From the NYT:
When Jonathan and Barbara Pessolano began renovating an 1850s three-family house on Staten Island earlier this year, they didn’t intend to make it a model of recycling. But a search for a deal on a Miele dishwasher led them in an unexpected direction.
After admiring a high-end dishwasher at a Manhattan appliance store, and being shocked by the price tag of about $1,300, Mr. Pessolano turned to the Internet in search of savings. He soon stumbled upon the website of Green Demolitions, a store in Fairfield, N.J., that sells used luxury kitchens and other fixtures collected by the nonprofit donation program Renovation Angel.
Browsing the store’s inventory online, Mr. Pessolano, a hospital administrator, and Ms. Pessolano, a teacher, saw complete kitchens, including cabinets, countertops and appliances, priced for a fraction of what they would cost new.
“We couldn’t believe it,” Mr. Pessolano said. “We thought, ‘Really, you buy the whole kitchen?’ It seemed impossible, or incongruous.”
But after visiting the store, they bought an enormous used kitchen from a house in Upper Saddle River, N.J., this past April for $11,100. Green Demolitions estimated the kitchen would have set them back about $60,000 new.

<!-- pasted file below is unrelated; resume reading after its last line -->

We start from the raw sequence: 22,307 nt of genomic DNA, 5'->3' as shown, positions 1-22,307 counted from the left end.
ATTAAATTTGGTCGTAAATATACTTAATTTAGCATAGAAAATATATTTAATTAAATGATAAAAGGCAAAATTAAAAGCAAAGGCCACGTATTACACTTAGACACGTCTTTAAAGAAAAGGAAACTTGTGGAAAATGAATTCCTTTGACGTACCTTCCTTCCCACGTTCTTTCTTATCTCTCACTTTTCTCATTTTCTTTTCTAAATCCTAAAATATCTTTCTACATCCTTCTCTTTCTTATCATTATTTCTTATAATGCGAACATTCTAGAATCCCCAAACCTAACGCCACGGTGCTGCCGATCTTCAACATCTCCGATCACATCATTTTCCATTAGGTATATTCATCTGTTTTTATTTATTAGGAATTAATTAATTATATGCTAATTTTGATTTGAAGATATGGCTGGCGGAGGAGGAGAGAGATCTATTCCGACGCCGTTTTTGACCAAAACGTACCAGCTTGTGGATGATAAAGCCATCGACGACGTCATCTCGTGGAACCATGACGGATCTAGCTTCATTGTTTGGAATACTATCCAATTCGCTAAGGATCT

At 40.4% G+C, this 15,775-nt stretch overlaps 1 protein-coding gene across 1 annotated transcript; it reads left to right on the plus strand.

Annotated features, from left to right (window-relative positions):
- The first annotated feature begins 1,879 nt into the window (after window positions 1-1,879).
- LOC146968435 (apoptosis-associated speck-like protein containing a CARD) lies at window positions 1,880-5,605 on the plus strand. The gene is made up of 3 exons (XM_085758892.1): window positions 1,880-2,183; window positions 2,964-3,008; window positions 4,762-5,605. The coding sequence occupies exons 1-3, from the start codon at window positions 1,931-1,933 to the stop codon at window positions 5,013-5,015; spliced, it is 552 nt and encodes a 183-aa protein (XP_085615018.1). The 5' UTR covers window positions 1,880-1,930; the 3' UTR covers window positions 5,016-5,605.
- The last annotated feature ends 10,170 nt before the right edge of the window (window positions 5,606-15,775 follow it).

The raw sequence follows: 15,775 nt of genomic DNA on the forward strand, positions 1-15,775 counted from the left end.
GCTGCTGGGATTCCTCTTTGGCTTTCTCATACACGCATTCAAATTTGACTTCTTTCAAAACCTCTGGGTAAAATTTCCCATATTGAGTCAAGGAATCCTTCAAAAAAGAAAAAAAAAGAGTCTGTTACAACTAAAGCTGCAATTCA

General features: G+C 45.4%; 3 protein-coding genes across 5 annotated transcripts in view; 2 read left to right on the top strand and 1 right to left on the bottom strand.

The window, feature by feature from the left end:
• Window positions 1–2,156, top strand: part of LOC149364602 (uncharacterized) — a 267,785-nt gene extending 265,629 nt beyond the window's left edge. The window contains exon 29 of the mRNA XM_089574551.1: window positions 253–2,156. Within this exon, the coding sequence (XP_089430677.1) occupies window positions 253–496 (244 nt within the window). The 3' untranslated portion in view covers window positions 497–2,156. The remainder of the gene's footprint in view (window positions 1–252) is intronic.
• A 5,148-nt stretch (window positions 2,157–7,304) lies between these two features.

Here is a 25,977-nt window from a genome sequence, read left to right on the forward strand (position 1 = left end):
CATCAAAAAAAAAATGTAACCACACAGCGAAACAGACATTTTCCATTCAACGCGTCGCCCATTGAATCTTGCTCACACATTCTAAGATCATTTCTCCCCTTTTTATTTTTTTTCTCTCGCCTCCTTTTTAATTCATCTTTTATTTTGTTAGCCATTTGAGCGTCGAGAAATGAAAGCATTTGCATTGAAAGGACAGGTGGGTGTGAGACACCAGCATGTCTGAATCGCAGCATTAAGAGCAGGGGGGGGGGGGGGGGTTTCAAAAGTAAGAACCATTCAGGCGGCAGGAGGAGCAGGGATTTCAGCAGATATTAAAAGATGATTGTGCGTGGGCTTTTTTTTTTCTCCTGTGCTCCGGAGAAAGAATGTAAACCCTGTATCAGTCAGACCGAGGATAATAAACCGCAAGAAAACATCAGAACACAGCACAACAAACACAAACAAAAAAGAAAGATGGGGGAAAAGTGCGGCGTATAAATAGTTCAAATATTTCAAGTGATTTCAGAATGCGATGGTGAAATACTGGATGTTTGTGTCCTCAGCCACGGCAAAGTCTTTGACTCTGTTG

“The appliances alone would have cost a fortune,” said Mr. Pessolano, noting that the kitchen came with two Miele dishwashers, a 42-inch-wide GE Monogram refrigerator, a six-burner Viking range top, two Viking wall ovens and a Viking warming drawer. It also included seven lengths of granite countertop, under-cabinet lighting and more cabinets than they know what to do with. (Some leftovers may wind up in the laundry room.) “It was an unbelievable deal,” he said.
Inspired, they searched for more recycled building components, and soon discovered other stores with a similar mission to capture and divert construction materials that might otherwise end up in a landfill. At the Paterson Habitat for Humanity ReStore in Wayne, N.J., they came across two new surplus windows for $100 apiece. “It cost me more to rent the U-Haul than to buy the windows,” Mr. Pessolano said proudly.
Construction is ongoing, but Mr. Pessolano said that using so much salvage is allowing them to do far more than they expected with their renovation budget of $100,000. “It has enabled us to achieve a certain look and style that we would not have normally been able to afford,” he said.